The US and China have agreed to resume trade talks, easing a long row that has contributed to a global economic slowdown.
US President Donald Trump and China’s President Xi Jinping reached agreement at the G20 summit in Japan.
Mr Trump also said he would allow US companies to continue to sell to the Chinese tech giant Huawei, in a move seen as a significant concession.
Mr Trump had threatened additional trade sanctions on China.
However, after the meeting on the sidelines of the main G20 summit in Osaka, he confirmed that the US would not be adding tariffs on $300bn (£236bn) worth of Chinese imports.
He also said he would continue to negotiate with Beijing “for the time being”.
And at a subsequent press conference, the US president declared that US technology companies could again sell to China’s Huawei – effectively reversing a ban imposed last month by the US commerce department.
President Trump has positioned his trade talks with Xi Jinping as a win for the US – but he may have also given Beijing exactly what it wants on Huawei.
It is still not clear whether what Mr Trump has announced is a complete reversal – but if it is, it would be a significant concession by the US on a company that Washington has said is a threat to national security.
The resumption of talks and pressing the pause button on more tariffs will be seen in the short term as positive for markets and American businesses. Those have already complained about the cost of further tariffs saying that if they had gone ahead – American consumers would have ended up paying something like $12bn more in higher prices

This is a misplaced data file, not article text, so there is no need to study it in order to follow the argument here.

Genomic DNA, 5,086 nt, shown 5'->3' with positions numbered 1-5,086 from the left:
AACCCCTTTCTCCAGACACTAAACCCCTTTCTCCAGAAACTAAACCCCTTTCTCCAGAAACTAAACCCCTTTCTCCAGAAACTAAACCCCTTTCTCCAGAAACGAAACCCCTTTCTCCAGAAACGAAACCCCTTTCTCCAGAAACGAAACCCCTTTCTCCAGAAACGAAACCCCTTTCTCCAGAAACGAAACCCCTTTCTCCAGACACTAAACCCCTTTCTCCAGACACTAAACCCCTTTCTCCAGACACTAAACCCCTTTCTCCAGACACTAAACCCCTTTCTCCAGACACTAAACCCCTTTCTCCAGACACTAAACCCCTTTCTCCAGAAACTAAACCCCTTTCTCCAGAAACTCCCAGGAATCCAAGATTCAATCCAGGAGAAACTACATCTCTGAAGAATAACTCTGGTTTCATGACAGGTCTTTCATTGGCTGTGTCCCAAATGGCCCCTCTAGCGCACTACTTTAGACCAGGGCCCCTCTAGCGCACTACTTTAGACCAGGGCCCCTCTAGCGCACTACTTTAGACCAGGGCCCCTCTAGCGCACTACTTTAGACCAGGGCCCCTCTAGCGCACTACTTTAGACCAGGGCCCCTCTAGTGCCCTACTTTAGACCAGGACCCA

Chinese businesses have been suffering too – the trade war has hit investment plans, business confidence, and exports in the world’s second largest economy. But pressing pause doesn’t mean the trade war is over. Tariffs on hundreds of billions of dollars worth of goods are still in place. And the two sides still have much to agree on.
Washington wants Beijing to fundamentally change the way China’s economy has grown over the past four decades – get rid of subsidies to state owned companies, open up the domestic market and most importantly, hold China to account if it fails to deliver on any of these commitments.
But Beijing has already publicly said that it won’t budge on issues of principle or bow to US pressure.
How the two sides close that gap will be the real test of any trade truce. For now – it is a positive thing that they’re talking again. But talking can only take you so far.